Rosemary Perkin, the 35-year-old Nelson woman found dead along with her three young daughters in their home, was an ordinary woman living an unremarkable life in suburban Stoke.

Police believe Mrs Perkin killed her daughters Alice, aged 8, Maria, 6, and 23-month-old Cherie in their beds before killing herself in the basement of their Songer Street home some time over the weekend.

Mrs Perkin, described as a housewife, was separated from her husband, Patrick, who still lived in Nelson.

She grew up in Songer St in a house a couple of doors down the road from where she lived and died, and where her father, Gordon Murphy, still lives.

Mr Murphy discovered the bodies when he called at his daughter's house shortly before 10 am on Sunday.

Police immediately started a murder investigation, but soon said they were not looking for anyone else in connection with the killings. The coroner will rule on the deaths.

Police are delving into Mrs Perkin's medical history as well as analysing a note found in the house for clues to the cause of what they described as "a real tragedy of the highest order."

They would not say how the mother and daughters died. There were no signs of violence or any kind of struggle in the family home, and Detective Sergeant Wayne McCoy said it appeared the three girls had died in their sleep.

They had no cuts or abrasions, and no weapons were found in the house.

"I don't believe that the children suffered," he said.

Detective Sergeant McCoy said police believed they knew what was behind the deaths, but would not give details until after an inquest.

Funerals are expected to be held on Thursday or Friday.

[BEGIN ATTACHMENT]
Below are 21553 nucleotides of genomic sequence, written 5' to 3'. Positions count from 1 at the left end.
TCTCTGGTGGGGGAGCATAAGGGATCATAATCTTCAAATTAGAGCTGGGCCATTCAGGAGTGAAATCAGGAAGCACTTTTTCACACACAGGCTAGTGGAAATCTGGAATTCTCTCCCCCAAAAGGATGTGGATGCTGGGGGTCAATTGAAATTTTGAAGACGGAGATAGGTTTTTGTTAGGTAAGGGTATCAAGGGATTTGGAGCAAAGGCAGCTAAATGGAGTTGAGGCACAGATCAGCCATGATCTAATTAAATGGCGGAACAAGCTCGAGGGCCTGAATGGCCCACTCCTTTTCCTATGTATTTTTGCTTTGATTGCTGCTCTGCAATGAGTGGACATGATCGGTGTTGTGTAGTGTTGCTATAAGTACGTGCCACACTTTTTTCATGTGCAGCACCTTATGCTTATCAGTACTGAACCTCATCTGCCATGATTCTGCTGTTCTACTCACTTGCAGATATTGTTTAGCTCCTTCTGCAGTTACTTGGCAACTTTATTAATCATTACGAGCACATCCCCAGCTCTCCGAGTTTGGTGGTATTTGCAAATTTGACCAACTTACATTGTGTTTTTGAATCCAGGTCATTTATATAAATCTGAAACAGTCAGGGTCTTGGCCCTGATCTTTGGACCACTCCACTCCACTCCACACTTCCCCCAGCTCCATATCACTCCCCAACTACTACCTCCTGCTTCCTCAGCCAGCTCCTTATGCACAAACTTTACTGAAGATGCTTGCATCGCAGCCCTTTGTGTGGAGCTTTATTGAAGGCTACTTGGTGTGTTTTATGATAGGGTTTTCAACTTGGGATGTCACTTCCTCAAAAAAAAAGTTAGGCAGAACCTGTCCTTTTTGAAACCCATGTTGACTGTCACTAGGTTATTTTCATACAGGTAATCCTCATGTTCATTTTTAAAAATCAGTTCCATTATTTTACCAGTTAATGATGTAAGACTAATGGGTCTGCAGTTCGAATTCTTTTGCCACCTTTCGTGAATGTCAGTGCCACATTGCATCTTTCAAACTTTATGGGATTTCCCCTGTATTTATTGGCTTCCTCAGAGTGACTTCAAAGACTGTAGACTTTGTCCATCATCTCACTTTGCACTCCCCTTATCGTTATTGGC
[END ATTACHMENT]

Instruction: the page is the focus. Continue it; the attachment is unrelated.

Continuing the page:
Detective Sergeant McCoy would not give any details about the note, or the family background.

Mrs Perkin was last seen alive on Friday, in Nelson city, although police would not say exactly where she was or what she was doing.

Mr Perkin was in Picton with family.

The clearest picture of the family to emerge in the wake of the deaths was the low-key and ordinary life they apparently lived.

Toys lay on the front porch of Mrs Perkin's neat stucco house as a police team examined it.

Neighbours said Mrs Perkin kept to herself but often walked her two older daughters to Stoke School.

The children were described as friendly and outgoing, often talking to neighbours.

Doreen Payne, who lived across the road from the Perkins, said the girls always seemed happy, clean and well-mannered. Mrs Perkin minded her own business and just got on with her life.

Most neighbours were unaware that she had separated from her husband early this year, although it was widely known that her mother, Beryl Murphy, had died in August after a long illness.

A previous owner of Mrs Perkin's house, Mary Bryant, said she had sent Mrs Perkin a condolence card after her mother's death and recently received a letter back. In it, Mrs Perkin said she hoped to take her daughters to visit Mrs Bryant at Whareama soon.

Mrs Bryant said Mrs Perkin's mother had apparently been a big influence on her life.

Mrs Perkin was an accomplished pianist and had been involved in the Nelson Operatic Society for eight or nine years before stepping back to spend time with her family about three years ago.

Stoke School's board of trustees chairman, David Stephens, said that members of Mrs Perkin's family had contacted the school and asked if it could have representatives at the funerals.

The children were described as "just normal kids" and "good little sportspeople."

Counselling would be available for pupils when they returned from their holidays next week.

Mr Stephens said everyone was devastated by the news and there was a "complete lack of understanding of what's gone on."